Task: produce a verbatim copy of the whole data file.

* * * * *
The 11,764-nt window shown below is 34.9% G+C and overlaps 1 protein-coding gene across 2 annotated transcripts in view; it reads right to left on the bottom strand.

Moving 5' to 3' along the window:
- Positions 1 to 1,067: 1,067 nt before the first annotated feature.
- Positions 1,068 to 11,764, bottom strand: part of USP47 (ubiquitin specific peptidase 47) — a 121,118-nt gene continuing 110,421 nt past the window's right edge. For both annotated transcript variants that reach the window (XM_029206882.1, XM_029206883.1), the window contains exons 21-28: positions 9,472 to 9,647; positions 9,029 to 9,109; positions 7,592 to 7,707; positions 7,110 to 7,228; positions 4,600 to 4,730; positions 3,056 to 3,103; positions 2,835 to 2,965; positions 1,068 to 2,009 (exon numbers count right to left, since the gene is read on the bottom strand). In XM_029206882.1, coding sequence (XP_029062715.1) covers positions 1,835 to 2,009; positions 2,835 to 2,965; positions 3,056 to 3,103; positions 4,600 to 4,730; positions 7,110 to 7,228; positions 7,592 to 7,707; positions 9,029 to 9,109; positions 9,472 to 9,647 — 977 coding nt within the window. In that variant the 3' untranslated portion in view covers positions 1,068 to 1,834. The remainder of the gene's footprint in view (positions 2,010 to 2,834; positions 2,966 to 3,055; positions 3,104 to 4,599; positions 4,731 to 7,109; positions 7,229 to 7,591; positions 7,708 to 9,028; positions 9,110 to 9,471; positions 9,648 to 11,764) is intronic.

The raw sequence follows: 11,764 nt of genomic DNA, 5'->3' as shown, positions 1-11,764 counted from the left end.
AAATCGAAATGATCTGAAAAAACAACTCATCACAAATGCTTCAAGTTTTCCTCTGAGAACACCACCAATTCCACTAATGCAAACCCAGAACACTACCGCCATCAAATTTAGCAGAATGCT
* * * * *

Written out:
The 11,764-nt window shown below is 34.9% G+C and overlaps 1 protein-coding gene across 2 annotated transcripts in view; it reads right to left on the bottom strand.

Moving 5' to 3' along the window:
- Positions 1 to 1,067: 1,067 nt before the first annotated feature.
- Positions 1,068 to 11,764, bottom strand: part of USP47 (ubiquitin specific peptidase 47) — a 121,118-nt gene continuing 110,421 nt past the window's right edge. For both annotated transcript variants that reach the window (XM_029206882.1, XM_029206883.1), the window contains exons 21-28: positions 9,472 to 9,647; positions 9,029 to 9,109; positions 7,592 to 7,707; positions 7,110 to 7,228; positions 4,600 to 4,730; positions 3,056 to 3,103; positions 2,835 to 2,965; positions 1,068 to 2,009 (exon numbers count right to left, since the gene is read on the bottom strand). In XM_029206882.1, coding sequence (XP_029062715.1) covers positions 1,835 to 2,009; positions 2,835 to 2,965; positions 3,056 to 3,103; positions 4,600 to 4,730; positions 7,110 to 7,228; positions 7,592 to 7,707; positions 9,029 to 9,109; positions 9,472 to 9,647 — 977 coding nt within the window. In that variant the 3' untranslated portion in view covers positions 1,068 to 1,834. The remainder of the gene's footprint in view (positions 2,010 to 2,834; positions 2,966 to 3,055; positions 3,104 to 4,599; positions 4,731 to 7,109; positions 7,229 to 7,591; positions 7,708 to 9,028; positions 9,110 to 9,471; positions 9,648 to 11,764) is intronic.

The raw sequence follows: 11,764 nt of genomic DNA, 5'->3' as shown, positions 1-11,764 counted from the left end.
AAATCGAAATGATCTGAAAAAACAACTCATCACAAATGCTTCAAGTTTTCCTCTGAGAACACCACCAATTCCACTAATGCAAACCCAGAACACTACCGCCATCAAATTTAGCAGAATGCT